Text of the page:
We live in turbulent times, on the edge of uncertainty. Family life and the world around us have changed so dramatically in recent years that while we yearn for strong and enduring relationships, we are unsure how to shape and sustain them to weather the storms of life. Although some families are shattered by crisis or persistent stresses, what is remarkable is that others emerge strengthened and more resourceful.
With widespread concern about family breakdown, we need more than ever to understand the processes that can foster family resilience—a relational hardiness. In order to support and strengthen couples and families, we need useful conceptual tools as much as techniques. This chapter lays the foundations for a family resilience framework for clinical and community practice, prevention efforts, research, and family policy.

A family resilience approach aims to identify and fortify key interactional processes that enable families to withstand and rebound from disruptive life challenges. A resilience lens shifts perspective from viewing distressed families as damaged to seeing them as challenged, affirming their potential for repair and growth. This approach is based on the conviction that both individual and relational strength can be forged through collaborative efforts to deal with sudden crisis or prolonged adversity.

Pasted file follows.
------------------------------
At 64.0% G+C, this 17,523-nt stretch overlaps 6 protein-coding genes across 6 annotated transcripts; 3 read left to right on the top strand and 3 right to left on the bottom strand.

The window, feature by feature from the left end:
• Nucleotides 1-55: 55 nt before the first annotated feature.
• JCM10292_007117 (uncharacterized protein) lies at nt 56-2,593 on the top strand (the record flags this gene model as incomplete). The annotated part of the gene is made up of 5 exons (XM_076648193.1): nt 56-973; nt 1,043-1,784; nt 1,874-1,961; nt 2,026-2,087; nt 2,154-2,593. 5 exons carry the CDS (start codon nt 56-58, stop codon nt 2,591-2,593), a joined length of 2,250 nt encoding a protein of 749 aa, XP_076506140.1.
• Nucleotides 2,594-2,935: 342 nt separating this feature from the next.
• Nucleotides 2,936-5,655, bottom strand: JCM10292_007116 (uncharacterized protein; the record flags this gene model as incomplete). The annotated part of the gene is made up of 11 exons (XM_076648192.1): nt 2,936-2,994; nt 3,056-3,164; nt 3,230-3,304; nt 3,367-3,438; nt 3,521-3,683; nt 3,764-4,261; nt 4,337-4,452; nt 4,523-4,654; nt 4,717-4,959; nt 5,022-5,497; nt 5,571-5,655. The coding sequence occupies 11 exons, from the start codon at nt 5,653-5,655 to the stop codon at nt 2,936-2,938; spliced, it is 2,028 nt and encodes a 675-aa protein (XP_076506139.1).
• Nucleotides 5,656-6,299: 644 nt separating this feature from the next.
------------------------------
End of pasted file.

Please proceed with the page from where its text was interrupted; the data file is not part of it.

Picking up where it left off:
Resilience has become an important concept in child development and mental health theory and research. Investigators have discovered that many individuals who suffered childhood adversity defied dire expectations
of serious and long-lasting damage, instead growing up to lead full, loving, and productive lives. However, the widely held view of resilience as individual hardiness, and the field’s skewed focus on family dysfunction, blinded many to the resources that could be found and strengthened in distressed families. 
A family resilience framework fundamentally alters traditional deficit- based perspectives. Instead of focusing on how families have failed, we redirect our attention to how they can succeed. Rather than giving up on troubled families and salvaging individual survivors, we can draw out the best in families, building on key processes to encourage both individual and family growth.
This chapter begins by defining and clarifying the concept of resilience. It then surveys what has been learned from studies of resilient individuals, noting the crucial influence of relationships and social support. Next, a systemic view of resilience is advanced: Attention is shifted from individual traits to transactional processes that foster resilience over time. Finally, the concept of family resilience is presented, involving key processes that strengthen resilience in the family as a functional unit.

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